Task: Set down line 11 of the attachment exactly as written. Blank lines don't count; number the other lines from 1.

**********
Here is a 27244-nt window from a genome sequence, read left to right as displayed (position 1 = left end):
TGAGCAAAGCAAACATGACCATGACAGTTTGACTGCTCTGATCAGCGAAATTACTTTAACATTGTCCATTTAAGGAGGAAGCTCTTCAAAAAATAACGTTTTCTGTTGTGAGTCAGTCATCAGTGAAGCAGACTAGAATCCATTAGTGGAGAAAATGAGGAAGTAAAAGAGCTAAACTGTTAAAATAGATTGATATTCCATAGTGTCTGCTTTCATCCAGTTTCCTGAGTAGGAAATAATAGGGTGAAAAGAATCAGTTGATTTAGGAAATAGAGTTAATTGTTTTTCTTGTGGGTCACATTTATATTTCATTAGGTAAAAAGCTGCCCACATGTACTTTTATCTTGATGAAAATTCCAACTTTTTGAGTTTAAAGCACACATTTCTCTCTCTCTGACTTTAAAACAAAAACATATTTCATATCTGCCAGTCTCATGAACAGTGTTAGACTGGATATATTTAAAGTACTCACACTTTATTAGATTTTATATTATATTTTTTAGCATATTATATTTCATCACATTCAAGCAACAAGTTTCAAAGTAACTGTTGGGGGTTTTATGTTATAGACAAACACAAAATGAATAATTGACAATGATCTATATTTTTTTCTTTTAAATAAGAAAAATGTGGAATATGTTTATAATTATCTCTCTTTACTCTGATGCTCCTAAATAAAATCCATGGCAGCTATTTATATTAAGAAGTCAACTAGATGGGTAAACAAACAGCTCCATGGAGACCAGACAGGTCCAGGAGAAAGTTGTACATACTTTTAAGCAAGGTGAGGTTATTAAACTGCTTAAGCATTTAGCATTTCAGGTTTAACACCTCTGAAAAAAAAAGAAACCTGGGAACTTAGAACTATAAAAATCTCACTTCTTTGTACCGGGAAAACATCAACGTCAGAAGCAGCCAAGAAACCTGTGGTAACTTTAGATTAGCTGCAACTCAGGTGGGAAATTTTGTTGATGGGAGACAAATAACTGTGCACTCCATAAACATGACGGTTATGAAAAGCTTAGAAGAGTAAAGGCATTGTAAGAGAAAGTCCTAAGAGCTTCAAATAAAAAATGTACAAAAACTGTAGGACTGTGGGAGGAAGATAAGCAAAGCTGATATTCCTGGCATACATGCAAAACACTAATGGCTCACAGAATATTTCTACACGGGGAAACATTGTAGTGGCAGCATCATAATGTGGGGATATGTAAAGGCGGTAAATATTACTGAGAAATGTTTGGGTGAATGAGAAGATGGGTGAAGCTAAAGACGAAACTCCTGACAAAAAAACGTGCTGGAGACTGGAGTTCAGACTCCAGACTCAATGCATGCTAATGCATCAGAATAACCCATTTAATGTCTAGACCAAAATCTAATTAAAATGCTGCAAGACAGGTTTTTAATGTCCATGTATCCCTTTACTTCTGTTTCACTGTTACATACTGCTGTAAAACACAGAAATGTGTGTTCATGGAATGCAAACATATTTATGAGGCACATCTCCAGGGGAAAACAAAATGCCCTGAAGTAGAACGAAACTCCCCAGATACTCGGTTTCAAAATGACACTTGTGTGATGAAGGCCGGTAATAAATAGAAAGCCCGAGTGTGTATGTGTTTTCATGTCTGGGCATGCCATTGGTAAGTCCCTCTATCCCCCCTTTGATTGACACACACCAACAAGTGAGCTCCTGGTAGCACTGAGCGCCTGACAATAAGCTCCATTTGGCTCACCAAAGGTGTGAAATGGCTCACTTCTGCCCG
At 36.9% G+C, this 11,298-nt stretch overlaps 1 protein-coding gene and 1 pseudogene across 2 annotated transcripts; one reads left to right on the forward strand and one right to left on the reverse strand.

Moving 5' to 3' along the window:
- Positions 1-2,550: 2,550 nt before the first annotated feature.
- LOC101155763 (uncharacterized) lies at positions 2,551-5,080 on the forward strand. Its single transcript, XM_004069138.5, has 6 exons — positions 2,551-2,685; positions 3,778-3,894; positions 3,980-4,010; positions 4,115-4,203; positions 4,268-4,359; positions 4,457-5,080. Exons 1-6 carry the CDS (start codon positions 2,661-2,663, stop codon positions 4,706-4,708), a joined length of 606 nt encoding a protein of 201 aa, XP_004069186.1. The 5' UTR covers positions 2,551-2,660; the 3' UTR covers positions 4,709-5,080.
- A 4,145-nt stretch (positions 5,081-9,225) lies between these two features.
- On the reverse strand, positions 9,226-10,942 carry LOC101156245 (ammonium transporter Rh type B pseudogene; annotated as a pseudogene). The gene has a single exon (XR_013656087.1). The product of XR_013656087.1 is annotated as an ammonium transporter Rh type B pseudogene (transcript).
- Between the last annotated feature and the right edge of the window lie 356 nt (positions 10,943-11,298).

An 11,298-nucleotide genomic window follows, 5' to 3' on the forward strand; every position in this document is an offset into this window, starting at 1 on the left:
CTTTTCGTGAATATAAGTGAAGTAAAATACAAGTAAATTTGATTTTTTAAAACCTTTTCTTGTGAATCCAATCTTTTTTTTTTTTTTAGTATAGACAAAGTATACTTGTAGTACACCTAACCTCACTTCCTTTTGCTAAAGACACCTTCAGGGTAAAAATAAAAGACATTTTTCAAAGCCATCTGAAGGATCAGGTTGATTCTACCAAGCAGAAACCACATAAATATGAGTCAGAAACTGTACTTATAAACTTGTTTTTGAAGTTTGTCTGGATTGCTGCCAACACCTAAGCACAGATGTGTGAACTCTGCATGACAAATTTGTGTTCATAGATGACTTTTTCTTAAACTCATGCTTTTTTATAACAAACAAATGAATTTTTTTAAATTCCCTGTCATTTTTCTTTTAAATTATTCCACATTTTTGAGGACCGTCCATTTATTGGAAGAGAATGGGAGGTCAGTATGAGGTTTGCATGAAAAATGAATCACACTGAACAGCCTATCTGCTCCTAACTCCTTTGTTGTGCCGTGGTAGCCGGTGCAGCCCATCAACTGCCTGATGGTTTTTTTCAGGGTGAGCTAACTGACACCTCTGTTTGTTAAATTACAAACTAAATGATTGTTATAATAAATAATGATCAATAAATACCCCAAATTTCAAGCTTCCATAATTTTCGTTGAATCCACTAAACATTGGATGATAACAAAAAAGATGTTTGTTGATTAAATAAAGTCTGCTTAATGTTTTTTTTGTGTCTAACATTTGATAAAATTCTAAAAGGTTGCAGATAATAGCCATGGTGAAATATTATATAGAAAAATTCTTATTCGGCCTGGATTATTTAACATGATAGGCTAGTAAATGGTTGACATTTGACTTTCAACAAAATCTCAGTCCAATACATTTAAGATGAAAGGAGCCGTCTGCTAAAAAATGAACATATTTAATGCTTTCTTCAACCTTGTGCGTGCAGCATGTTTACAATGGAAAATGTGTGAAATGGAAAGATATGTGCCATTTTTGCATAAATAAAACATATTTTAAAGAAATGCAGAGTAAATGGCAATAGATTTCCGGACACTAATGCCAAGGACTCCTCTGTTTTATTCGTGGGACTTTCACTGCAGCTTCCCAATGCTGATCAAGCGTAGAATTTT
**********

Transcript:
CTTTTCGTGAATATAAGTGAAGTAAAATACAAGTAAATTTGATTTTTTAAAACCTTTTCTTGTGAATCCAATCTTTTTTTTTTTTTTAGTATAGACAAAGTATACTTGTAGTACACCTAACCTCACTTCCTTTTGCTAAAGACACCTTCAGGGTAAAAATAAAAGACATTTTTCAAAGCCATCTGAAGGATCAGGTTGATTCTACCAAGCAGAAACCACATAAATATGAGTCAGAAACTGTACTTATAAACTTGTTTTTGAAGTTTGTCTGGATTGCTGCCAACACCTAAGCACAGATGTGTGAACTCTGCATGACAAATTTGTGTTCATAGATGACTTTTTCTTAAACTCATGCTTTTTTATAACAAACAAATGAATTTTTTTAAATTCCCTGTCATTTTTCTTTTAAATTATTCCACATTTTTGAGGACCGTCCATTTATTGGAAGAGAATGGGAGGTCAGTATGAGGTTTGCATGAAAAATGAATCACACTGAACAGCCTATCTGCTCCTAACTCCTTTGTTGTGCCGTGGTAGCCGGTGCAGCCCATCAACTGCCTGATGGTTTTTTTCAGGGTGAGCTAACTGACACCTCTGTTTGTTAAATTACAAACTAAATGATTGTTATAATAAATAATGATCAATAAATACCCCAAATTTCAAGCTTCCATAATTTTCGTTGAATCCACTAAACATTGGATGATAACAAAAAAGATGTTTGTTGATTAAATAAAGTCTGCTTAATGTTTTTTTTGTGTCTAACATTTGATAAAATTCTAAAAGGTTGCAGATAATAGCCATGGTGAAATATTATATAGAAAAATTCTTATTCGGCCTGGATTATTTAACATGATAGGCTAGTAAATGGTTGACATTTGACTTTCAACAAAATCTCAGTCCAATACATTTAAGATGAAAGGAGCCGTCTGCTAAAAAATGAACATATTTAATGCTTTCTTCAACCTTGTGCGTGCAGCATGTTTACAATGGAAAATGTGTGAAATGGAAAGATATGTGCCATTTTTGCATAAATAAAACATATTTTAAAGAAATGCAGAGTAAATGGCAATAGATTTCCGGACACTAATGCCAAGGACTCCTCTGTTTTATTCGTGGGACTTTCACTGCAGCTTCCCAATGCTGATCAAGCGTAGAATTTT